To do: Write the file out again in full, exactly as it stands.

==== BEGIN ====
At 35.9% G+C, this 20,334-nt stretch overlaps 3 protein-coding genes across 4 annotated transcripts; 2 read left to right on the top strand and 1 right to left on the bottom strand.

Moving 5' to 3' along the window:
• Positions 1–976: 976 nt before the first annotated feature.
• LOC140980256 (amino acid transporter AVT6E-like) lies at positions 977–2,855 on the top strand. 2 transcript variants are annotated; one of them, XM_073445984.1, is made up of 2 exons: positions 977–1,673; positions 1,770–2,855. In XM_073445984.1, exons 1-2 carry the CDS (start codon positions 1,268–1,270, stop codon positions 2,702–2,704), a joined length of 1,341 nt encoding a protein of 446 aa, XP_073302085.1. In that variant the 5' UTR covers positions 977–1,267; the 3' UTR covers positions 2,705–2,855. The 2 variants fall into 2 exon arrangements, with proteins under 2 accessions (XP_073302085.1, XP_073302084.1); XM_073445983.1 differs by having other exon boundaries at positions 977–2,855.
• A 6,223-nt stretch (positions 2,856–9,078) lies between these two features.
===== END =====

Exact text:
At 35.9% G+C, this 20,334-nt stretch overlaps 3 protein-coding genes across 4 annotated transcripts; 2 read left to right on the top strand and 1 right to left on the bottom strand.

Moving 5' to 3' along the window:
• Positions 1–976: 976 nt before the first annotated feature.
• LOC140980256 (amino acid transporter AVT6E-like) lies at positions 977–2,855 on the top strand. 2 transcript variants are annotated; one of them, XM_073445984.1, is made up of 2 exons: positions 977–1,673; positions 1,770–2,855. In XM_073445984.1, exons 1-2 carry the CDS (start codon positions 1,268–1,270, stop codon positions 2,702–2,704), a joined length of 1,341 nt encoding a protein of 446 aa, XP_073302085.1. In that variant the 5' UTR covers positions 977–1,267; the 3' UTR covers positions 2,705–2,855. The 2 variants fall into 2 exon arrangements, with proteins under 2 accessions (XP_073302085.1, XP_073302084.1); XM_073445983.1 differs by having other exon boundaries at positions 977–2,855.
• A 6,223-nt stretch (positions 2,856–9,078) lies between these two features.